Red-Crowned Crane in Zhalong Wetland NNR, China. Credit: Roy Lowe

Credit: Roy Lowe

China is home to one-fifth of the world’s people, who are all living in a nation only slightly larger than the United States. China's diverse ecosystems provide habitat for about 10% of the Earth’s wildlife, some of which is found nowhere else, including the giant panda and golden snub-nosed monkey.

China’s rapidly developing economy and growing population are placing greater demands on its wildlife and natural resources. In the past half century, 10 animal species and 200 plant species have become extinct. Another 20 birds or mammals are on the verge of extinction; some 400 more animal species are threatened or endangered, as are 4,000 higher plant species.

The East Asia program works with the Chinese government and other East Asian countries to promote dialogue on issues of conservation of natural resources. The program coordinates technical exchanges to address the illegal wildlife trade, protect giant pandas and other key species, carry out the Convention on International Trade in Endangered Species (CITES), and preserve natural habitats.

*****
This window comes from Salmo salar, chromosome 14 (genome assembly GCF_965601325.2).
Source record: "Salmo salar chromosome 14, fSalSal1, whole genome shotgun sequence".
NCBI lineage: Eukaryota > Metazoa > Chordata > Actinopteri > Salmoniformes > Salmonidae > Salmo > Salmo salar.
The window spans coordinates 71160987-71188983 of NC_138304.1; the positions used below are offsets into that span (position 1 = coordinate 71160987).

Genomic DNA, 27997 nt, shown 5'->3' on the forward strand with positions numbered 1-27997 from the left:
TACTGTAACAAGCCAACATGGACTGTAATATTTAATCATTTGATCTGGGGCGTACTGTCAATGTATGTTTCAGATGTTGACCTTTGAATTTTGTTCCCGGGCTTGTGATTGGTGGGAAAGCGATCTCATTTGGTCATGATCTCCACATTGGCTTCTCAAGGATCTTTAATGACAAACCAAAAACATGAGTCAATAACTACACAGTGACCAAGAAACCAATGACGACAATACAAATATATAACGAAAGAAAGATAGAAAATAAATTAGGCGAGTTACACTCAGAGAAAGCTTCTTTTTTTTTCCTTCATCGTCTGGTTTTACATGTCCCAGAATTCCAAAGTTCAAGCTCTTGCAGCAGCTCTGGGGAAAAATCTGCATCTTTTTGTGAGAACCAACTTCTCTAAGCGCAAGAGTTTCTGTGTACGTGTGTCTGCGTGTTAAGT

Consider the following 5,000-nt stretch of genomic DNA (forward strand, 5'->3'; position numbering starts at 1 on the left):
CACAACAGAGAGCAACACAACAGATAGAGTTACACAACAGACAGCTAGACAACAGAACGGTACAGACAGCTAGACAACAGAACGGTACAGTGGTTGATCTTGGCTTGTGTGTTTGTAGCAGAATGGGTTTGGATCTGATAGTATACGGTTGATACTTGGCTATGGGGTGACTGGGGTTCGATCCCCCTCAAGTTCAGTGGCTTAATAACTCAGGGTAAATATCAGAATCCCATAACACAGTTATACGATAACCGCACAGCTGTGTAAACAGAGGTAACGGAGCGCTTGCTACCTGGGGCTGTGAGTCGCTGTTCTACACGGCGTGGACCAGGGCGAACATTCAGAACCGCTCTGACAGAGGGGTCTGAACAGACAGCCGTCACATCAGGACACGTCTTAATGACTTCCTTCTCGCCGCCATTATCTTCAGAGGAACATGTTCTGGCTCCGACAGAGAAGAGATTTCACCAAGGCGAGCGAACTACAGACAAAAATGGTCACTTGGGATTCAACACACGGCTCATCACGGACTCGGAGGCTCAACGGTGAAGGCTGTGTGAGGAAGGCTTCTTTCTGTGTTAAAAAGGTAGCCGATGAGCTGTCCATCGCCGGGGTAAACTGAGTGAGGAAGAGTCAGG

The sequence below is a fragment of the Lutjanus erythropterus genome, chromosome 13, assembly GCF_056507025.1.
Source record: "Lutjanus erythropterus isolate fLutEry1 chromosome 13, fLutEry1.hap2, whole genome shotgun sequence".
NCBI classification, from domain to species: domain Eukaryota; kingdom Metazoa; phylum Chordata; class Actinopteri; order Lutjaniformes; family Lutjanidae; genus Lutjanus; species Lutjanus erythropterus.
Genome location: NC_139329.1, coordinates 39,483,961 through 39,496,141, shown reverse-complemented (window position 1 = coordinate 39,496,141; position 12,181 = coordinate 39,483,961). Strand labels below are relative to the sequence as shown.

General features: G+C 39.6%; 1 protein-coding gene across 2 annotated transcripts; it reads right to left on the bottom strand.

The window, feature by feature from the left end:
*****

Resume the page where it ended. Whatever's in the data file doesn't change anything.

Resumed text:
Examples include:

  • Engaging forums for American and Chinese biologists to exchange information on how to better manage wetlands and terrestrial and aquatic habitat.
  • Supporting USFWS staff to work with Chinese wildlife managers in such places as the Chebaling National Nature Reserve in Jilin Province and Futian Mangrove-Bird Reserve in Guangdong Province.
  • Sharing lessons learned from efforts to reintroduce the endangered black-footed ferret, improve Atlantic salmon stock in New England and restore coastal wetlands in Oregon.
  • Coordinating with Japan on implementing a convention to protect migratory birds and birds in danger of extinction. This work benefits species such as shorebirds and the critically endangered short-tailed albatross.
  • Supporting the work of the Saiga Conservation Alliance in work across Russia, Mongolia and China to improve law enforcement and monitoring of the critically endangered saiga antelope.